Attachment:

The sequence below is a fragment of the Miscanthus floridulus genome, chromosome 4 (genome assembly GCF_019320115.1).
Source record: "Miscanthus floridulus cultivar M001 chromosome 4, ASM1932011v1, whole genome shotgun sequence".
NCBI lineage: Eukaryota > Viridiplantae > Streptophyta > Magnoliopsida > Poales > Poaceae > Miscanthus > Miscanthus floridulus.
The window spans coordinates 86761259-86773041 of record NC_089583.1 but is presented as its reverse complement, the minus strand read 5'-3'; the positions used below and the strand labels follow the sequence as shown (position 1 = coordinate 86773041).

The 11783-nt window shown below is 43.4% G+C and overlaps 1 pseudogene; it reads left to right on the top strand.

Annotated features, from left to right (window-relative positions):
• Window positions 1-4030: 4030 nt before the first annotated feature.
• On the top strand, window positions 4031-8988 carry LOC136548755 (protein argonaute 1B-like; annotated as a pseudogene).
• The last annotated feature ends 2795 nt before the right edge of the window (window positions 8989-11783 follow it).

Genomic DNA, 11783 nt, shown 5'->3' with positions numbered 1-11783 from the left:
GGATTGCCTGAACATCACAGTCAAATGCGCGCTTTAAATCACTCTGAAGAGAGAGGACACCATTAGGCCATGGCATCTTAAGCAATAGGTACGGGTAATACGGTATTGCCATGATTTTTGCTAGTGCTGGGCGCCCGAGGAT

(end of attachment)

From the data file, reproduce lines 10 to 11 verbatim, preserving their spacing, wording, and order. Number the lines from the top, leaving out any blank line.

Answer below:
Genomic DNA, 11783 nt, shown 5'->3' with positions numbered 1-11783 from the left:
GGATTGCCTGAACATCACAGTCAAATGCGCGCTTTAAATCACTCTGAAGAGAGAGGACACCATTAGGCCATGGCATCTTAAGCAATAGGTACGGGTAATACGGTATTGCCATGATTTTTGCTAGTGCTGGGCGCCCGAGGAT